I always thought that paper (among other things) could be either "new" or "recycled." Apparently, however, there are at least three categories of recycled-ness: new, recycled, and "post- consumer" recycled paper, which is what certain fast food and greeting card companies say they use in modest quantities. What is post-consumer recycled paper? How can recycled paper be anything but post-consumer? If recycled paper is not post-consumer, what is it, and where does it come from?
Illustration by Slug Signorino
If I were to take a wild stab, Suzan, I’d have hazarded the guess that post-consumer recycled materials were to be distinguished from pre-consumer materials. When we look into the matter we discover it is even so.
Any industrial process generates waste, much of which is routinely (and profitably) recycled. The paper and printing industries, for example, recycle ends of paper rolls, “makeready” (test copies), misprints, scraps from trimming, and so on. This pre-consumer waste has several advantages over the post-consumer kind: it’s produced in large quantities at a relatively small number of sites, making collection easy, and it’s clean, i.e., not mixed with the orange rinds and other junk found in the average consumer’s garbage can.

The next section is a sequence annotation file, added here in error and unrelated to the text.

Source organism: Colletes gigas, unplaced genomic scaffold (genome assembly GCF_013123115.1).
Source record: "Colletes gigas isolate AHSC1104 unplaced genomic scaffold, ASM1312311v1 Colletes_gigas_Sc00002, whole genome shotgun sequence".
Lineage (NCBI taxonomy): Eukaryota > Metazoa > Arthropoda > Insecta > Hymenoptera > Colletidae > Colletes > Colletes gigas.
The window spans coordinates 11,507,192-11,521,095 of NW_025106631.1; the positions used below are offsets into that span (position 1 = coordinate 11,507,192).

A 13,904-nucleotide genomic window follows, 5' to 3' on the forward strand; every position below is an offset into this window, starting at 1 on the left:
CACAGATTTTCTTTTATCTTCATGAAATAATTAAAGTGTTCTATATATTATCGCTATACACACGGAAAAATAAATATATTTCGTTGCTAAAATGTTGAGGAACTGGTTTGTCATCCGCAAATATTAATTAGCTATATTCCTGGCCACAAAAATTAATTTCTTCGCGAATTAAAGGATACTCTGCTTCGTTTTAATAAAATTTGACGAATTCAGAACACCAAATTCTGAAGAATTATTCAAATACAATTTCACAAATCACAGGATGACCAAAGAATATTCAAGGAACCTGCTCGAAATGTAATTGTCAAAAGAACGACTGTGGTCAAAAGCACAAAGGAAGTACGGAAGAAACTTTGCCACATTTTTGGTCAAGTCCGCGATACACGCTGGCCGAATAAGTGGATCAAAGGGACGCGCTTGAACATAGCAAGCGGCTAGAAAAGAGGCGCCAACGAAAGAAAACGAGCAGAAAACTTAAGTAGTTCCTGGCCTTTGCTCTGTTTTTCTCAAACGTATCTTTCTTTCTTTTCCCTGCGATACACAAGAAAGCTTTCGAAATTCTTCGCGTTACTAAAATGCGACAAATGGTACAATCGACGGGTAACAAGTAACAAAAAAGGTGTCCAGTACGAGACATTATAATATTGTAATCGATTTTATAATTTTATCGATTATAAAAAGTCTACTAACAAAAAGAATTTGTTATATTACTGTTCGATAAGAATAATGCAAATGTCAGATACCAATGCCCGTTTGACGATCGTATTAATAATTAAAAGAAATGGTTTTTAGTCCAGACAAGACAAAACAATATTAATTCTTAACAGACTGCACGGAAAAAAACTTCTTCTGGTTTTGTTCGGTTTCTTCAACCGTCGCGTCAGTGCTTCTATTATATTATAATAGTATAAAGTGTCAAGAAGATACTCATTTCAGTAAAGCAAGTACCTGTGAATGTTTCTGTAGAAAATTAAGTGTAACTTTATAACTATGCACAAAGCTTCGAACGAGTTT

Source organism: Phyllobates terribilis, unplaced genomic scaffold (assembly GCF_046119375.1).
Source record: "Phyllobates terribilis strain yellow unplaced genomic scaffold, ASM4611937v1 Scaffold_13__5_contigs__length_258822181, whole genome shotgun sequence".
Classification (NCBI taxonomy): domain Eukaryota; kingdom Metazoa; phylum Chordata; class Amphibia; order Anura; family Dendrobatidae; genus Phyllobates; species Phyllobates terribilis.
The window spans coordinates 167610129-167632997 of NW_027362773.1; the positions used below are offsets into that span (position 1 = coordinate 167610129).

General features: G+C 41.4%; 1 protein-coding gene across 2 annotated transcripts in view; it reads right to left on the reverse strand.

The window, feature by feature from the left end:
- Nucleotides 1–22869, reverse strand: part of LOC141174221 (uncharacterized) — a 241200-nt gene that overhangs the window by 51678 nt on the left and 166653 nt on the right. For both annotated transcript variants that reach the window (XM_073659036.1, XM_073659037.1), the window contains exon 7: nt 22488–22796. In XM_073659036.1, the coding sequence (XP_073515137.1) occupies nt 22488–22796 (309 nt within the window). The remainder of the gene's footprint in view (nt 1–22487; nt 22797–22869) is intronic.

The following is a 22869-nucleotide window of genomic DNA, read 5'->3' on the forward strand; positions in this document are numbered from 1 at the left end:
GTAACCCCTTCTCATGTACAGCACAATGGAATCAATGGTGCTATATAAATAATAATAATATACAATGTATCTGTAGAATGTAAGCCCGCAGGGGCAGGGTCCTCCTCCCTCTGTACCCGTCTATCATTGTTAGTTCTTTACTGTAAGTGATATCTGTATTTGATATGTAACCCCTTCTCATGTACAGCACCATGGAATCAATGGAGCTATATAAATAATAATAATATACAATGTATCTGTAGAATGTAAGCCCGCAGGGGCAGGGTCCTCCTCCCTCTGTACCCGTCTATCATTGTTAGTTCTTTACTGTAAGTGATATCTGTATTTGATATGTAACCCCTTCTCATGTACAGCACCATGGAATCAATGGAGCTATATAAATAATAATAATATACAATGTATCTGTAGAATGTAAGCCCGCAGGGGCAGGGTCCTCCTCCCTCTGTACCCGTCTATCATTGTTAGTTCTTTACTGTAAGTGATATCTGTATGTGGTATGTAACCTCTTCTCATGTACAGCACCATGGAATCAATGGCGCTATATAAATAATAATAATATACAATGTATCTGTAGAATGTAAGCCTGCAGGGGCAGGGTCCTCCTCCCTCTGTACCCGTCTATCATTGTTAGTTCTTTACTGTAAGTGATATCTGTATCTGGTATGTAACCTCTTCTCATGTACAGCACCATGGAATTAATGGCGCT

Using pre-consumer recycled materials presents no great challenge in many industries. Using post-consumer recycled materials often does. Many local recycling programs run into trouble for just that reason: there is no market for what they collect. Since post-consumer waste is what’s filling up municipal landfills, environmental advocates have been pressing big companies to use more recycled post-consumer stuff in their products. To show its compliance, an outfit like McDonald’s may say its Big Mac cartons are “40% recycled paper (15% post-consumer),” the 15 percent referring to the old newspapers and the like that you contributed to your local recycling program. By insisting on packaging with high post-consumer recycled content, you’ll be helping to increase the market for old newsprint and other tough-to-recycle stuff, possibly saving a few trees and certainly making the manager of your town’s recycling program a lot happier.
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